Thursday, June 13, 2013

Cochlear Implant - Surgery Day
Part I
Monday, June 10, 2013
Surgery for my Cochlear Implant had been on the calender for almost two months and it was hard to believe the day had finally arrived.  We had arrived in Houston about 5:00 Sunday afternoon and our youngest son Stephen and his precious girlfriend Kristina arrived about 6:00.  After a late supper at Chili's with our dear friend Linda Reed, we all got a good night's sleep.  Of course the rule for me was, "Nothing to eat or drink after midnight."
We were up at 6:00 and Ron washed my hair and helped me with a sponge bath.  Then he dressed me.  Notice the buttoning of the shirt.  His only excuse: he says he has more practice undressing me than dressing me. 
Once everyone: Ron, Kristina, Stephen, and I were all ready, we headed to Memorial Hospital - Medical Center.  For Day Surgery patients, they have a great system with valet parking that gets you right to the admitting entrance.  I was preregistered so we went straight to the 2nd floor for Day Surgery. 
We were there well ahead of my 8:00 appointment.  The waiting room was well stocked with what Ron said was surprisingly good coffee, so along with his Kindle, he was set. 
We were shown to the day surgery waiting room and selected our spot. Ron had been given a number for my case and he would be able to follow my progress by that number, on a lighted board similar to the arrival/departure boards at the airport.
Shortly after 8:00 I was taken to PreOp, Room 10, where preparations began for my 10:00 appointment in surgery. 

My surgery wardrobe was laid out on the bed, and if Ron thought he had it hard buttoning my shirt, it was nothing compared to putting the surgical stockings on me.  We won't include that photo.


I was soon in my stylish outfit for the day and a long  line of friendly, happy, outstanding medical professionals began making their way through one, two, or three at a time.  First, there was gregarious, flamboyant Tonya with her bouncy red hair.  Tonya took my vital signs and went over many questions to be sure all medical history was correct.  She also alerted me to the fact that those questions would be asked over and over all day.  She was right.


Tonya was soon followed by Rolandalin, whose name I loved as much as the sweet person bearing that unique name.  When I asked her to pronounce her name, it was lovely.  I couldn't hear well, but I  loved the lilt in her voice as she pronounced her musical name for me.  By the end of the day I told her that if I ever write a book, she will be a character in it.  (In fact she might be the leading lady.)   She started my IV and took care of assorted procedures to keep progressing me toward a future of hearing. 


The true star of my story for that day though, would have to be my surgeon, Dr. C. Y. Joseph Chang.  One could not ask for a more pleasant, friendly, and skilled surgeon.  He has never made us feel rushed, and has always put us at ease.  He is a kind, gifted man.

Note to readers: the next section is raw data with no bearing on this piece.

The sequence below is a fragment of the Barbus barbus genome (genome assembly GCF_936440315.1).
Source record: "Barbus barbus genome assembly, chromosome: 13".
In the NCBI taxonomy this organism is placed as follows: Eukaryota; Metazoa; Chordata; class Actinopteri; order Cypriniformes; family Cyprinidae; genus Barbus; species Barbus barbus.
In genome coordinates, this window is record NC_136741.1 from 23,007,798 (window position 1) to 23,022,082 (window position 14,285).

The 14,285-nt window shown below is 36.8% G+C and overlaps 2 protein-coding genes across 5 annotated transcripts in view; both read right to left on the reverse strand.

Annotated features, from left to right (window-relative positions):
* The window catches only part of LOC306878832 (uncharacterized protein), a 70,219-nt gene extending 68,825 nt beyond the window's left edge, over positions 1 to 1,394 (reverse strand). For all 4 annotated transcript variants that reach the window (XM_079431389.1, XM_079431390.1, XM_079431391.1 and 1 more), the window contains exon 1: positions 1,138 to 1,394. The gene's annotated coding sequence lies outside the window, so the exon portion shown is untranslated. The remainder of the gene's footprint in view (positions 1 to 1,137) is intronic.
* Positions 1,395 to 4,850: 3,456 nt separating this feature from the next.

Dr. Chang went over a list of Postoperative Care Instructions and asked if we had additional questions. 
Dr. Chang opened a sterile package and got out a marker to mark the correct ear for surgery.  Hospitals are finding ways to be sure the proper area gets the surgery.  The previous week for my elbow surgery, the surgeon had to "initial" me before surgery.
During all this time, Ron and Stephen had been with me.  David arrived from San Antonio and it was good to get to see him before surgery.  He had been hung up in a Houston traffic jam and I was not sure he would arrive before surgery.

Following Dr. Chang was Elton, a young man from Dr. Chang's office who had taken my medical history on my first visit to see my surgeon.   He remembered me when I told him I am the lady who hears music in her head.  I think I freaked him out the first time I told him about it.  He went over additional questions. 

Here, David (our third son), looks on as two of the three people from the anesthesia department made their appearances.  They had many questions, and I think were glad that I had proved the previous Monday that I could tolerate anesthesia with no problems.  Prior to surgery a week earlier on the elbow, it had been over twenty years since I'd had any surgery.  I explained to them about a ridge in the top of my mouth that was badly scraped in the surgery 20+ years ago and slightly scraped in surgery the previous week.  They didn't scrape it!  Good job, guys! 

I wish I had a photo of the surgery suite.  What an array of high technology equipment!  It would also be great if I could tell you what all happened in there, but, I slept through it, thanks to the anesthesia team. 

At this point, I am going to stop and soon with Part II, I will pick up following the surgery.  As you can tell, I had excellent care at each step of the way.  God is good!


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